The AXA Future Risks Report 2023: Risks related to AI and data feature in the top 10 for the first time while cyber security climbs the rankings

30 October 2023

Posted in Campaigns

  • AXA’s annual survey explores what the public and experts cite as the biggest potential future risks both to the UK and globally
  • For the first time, risks related to artificial intelligence appear in the top five for UK experts and top 10 for the general population
  • Cyber security moves up to third for both UK experts and the general population
  • UK continues to rank climate change as the number one future risk to impact society over the next five to 10 years, in line with all other global regions
  • In the UK, only 19% believe that public authorities are prepared for cyber risks and only 25% think they are prepared for climate change risks

New research published by AXA today reveals that risks relating to artificial intelligence (AI) and data feature in the top 10 for both UK experts and the general public for the first time.

The 2023 AXA Future Risks Report shows that the UK public are more worried about the impact of AI than their European counterparts, who don’t rank it as one of their top 10 concerns.

Publication of the report follows news of Government plans to explore the safety of AI with worldwide experts. On Thursday, Prime Minister Rishi Sunak announced that the UK will create an AI taskforce, an AI safety institute and will propose a global expert panel on AI at the AI Global Summit.

In this latest AXA research, UK experts and the public also ranked cyber risks in their top three, alongside those surveyed in America, Asia Pacific and the Middle East.

From a list of potential risks that could impact the world over the next 10 years, risks related to AI and big data were ranked fifth by UK experts and 10th by the UK’s general population. The report highlights general concerns about technology, with the top four rapidly emerging risks all focused on this topic. In the UK, half of those questioned believe that technological advances create more risks than they solve.

In the UK, experts and the public both ranked climate change as the most significant risk for the third year in a row. Globally, both groups agreed that climate change has the potential to have the biggest impact on society in the next five to 10 years.

The findings are revealed in this year’s AXA Future Risks Report, the 10th edition of a global study which measures and ranks changes in the perception of emerging risks via a survey of more than 3,200 risk experts and 15,000 members of the public. The report is produced in partnership with research institute IPSOS.

In the UK, 86% of those questioned believe there is risk of a cyber-attack that would cripple the UK, with 79% concerned about the risk of them personally suffering from identity theft, bank account fraud or social media hacking. Experts are equally concerned about cyber risks, with 96% believing there is risk of a cyber-attack in the UK.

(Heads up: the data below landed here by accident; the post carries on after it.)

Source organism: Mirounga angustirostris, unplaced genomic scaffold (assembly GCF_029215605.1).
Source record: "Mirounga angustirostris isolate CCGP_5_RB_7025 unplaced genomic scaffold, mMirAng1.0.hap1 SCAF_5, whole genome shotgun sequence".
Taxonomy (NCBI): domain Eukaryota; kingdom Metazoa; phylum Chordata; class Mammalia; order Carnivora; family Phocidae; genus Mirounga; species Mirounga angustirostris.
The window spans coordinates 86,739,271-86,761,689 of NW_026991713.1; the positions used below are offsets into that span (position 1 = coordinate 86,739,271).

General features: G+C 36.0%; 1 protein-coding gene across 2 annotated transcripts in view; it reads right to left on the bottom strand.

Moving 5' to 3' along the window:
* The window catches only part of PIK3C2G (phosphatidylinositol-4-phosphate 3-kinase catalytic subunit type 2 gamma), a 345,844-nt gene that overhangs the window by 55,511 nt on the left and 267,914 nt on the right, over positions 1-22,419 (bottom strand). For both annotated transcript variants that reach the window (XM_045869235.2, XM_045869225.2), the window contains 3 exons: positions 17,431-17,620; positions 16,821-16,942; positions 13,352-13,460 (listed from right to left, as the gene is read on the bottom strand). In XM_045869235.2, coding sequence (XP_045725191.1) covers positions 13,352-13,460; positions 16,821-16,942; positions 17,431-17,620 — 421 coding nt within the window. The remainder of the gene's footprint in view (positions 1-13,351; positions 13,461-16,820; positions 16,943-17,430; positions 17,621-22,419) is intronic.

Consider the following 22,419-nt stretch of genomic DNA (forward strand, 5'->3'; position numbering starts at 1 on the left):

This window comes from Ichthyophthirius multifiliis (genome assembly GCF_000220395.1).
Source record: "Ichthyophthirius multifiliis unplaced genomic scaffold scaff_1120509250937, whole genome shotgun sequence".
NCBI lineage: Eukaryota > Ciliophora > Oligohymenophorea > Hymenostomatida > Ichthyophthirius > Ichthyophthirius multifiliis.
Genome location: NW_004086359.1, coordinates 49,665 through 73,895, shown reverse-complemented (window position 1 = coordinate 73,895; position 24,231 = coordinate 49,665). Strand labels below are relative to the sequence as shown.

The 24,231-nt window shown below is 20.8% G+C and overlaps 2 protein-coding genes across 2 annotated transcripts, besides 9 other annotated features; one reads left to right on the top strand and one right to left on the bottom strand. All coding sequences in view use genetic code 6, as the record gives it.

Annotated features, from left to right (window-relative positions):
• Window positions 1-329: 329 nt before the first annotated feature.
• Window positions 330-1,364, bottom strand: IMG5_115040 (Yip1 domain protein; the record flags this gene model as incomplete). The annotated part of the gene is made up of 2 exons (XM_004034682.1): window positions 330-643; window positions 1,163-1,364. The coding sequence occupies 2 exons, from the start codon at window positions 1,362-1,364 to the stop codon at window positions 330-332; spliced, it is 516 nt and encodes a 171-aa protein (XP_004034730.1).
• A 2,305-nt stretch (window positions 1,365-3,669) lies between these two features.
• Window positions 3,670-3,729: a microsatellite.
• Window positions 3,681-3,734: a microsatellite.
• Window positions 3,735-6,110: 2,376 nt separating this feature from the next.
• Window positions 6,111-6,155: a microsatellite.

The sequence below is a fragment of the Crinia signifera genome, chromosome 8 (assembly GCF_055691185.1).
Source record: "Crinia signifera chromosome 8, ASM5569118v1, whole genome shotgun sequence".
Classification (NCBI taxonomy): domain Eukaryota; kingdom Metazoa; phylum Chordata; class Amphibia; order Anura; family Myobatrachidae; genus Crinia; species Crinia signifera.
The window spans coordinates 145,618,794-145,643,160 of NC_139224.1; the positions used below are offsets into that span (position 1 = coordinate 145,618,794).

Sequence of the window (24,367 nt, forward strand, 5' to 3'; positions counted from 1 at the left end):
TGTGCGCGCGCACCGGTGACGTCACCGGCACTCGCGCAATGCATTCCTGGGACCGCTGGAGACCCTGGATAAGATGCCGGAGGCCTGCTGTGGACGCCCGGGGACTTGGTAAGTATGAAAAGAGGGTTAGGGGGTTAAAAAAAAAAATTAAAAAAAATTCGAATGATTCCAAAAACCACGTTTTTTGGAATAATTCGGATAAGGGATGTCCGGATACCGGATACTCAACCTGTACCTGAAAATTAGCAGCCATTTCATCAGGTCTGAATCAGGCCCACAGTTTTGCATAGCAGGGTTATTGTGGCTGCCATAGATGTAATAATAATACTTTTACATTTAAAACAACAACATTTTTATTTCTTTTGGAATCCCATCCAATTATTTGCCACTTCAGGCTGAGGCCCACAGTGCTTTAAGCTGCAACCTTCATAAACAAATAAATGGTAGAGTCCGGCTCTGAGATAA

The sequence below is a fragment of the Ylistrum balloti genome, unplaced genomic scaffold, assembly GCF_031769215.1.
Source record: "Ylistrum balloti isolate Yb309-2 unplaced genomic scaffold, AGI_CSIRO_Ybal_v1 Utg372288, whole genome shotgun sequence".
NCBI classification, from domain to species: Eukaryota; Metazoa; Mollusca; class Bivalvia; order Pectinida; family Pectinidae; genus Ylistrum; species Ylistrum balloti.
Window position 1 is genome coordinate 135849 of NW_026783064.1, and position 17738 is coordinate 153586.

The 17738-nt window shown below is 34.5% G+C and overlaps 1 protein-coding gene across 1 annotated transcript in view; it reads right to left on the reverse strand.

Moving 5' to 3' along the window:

Energy risks also continue to be a concern. There have been significant rises in energy costs caused by the war in Ukraine and, combined with the wider cost of living crisis, the findings show that there remains a concern in the UK that these factors could lead to social unrest.

The research revealed that there was little confidence in the authorities being prepared to manage these future risks, with just 26% of the public saying they felt confident about management of risks related to AI and 20% for climate change in the UK. When the general public was asked about levels of vulnerability, 81% agreed that they felt more vulnerable than five years ago.

More hopefully, however, the findings also showed that UK experts (70%) and the general public (74%) believe that individuals, economies and society have what it takes to manage future risks. When it comes to the insurance industry, three-quarters (77%) of the UK general public believe insurers will play an important role in limiting future risks, alongside 93% of UK experts.

The study highlights the crucial importance of policymakers and private sector organisations working together to help protect against emerging risks. Insurers can play an important role in this collaboration by providing innovative risk management tools and helping consumers and businesses to assess and plan for the risks they face now and in the future.

AXA UK has long called on the Government to better prepare for future risk with the creation of a dedicated taskforce and a Minister for Resilience. AXA UK therefore welcomes Labour’s commitment to appoint a Minister for Resilience and recommends that such a taskforce should work in partnership with insurers and other risk experts.

AXA’s research reflects public concern, especially in the areas of AI, big data and cyber security.

With the rapid evolution of disruptive technologies and the digitisation of our daily lives, it’s perhaps no surprise that people are increasingly concerned about risks related to artificial intelligence and cyber security. It’s also worrying to see so many people feeling more vulnerable and a continuing lack of confidence in the authorities to manage these types of future risks, and we renew our call on the Government to mirror Labour’s recent announcement and create a taskforce to focus on these issues.

More positively, the report confirms that people do recognise the important safety net that insurance provides and demonstrates the essential role the sector plays in providing risk management advice and solutions. This gives the industry a great foundation to build on in coordination with other organisations to help mitigate these risks and provide reassurance to those who are concerned about an uncertain future.

Tara Foley, CEO at AXA UK and Ireland
Headshot of Tara Foley, Chief Executive Officer of AXA UK and Ireland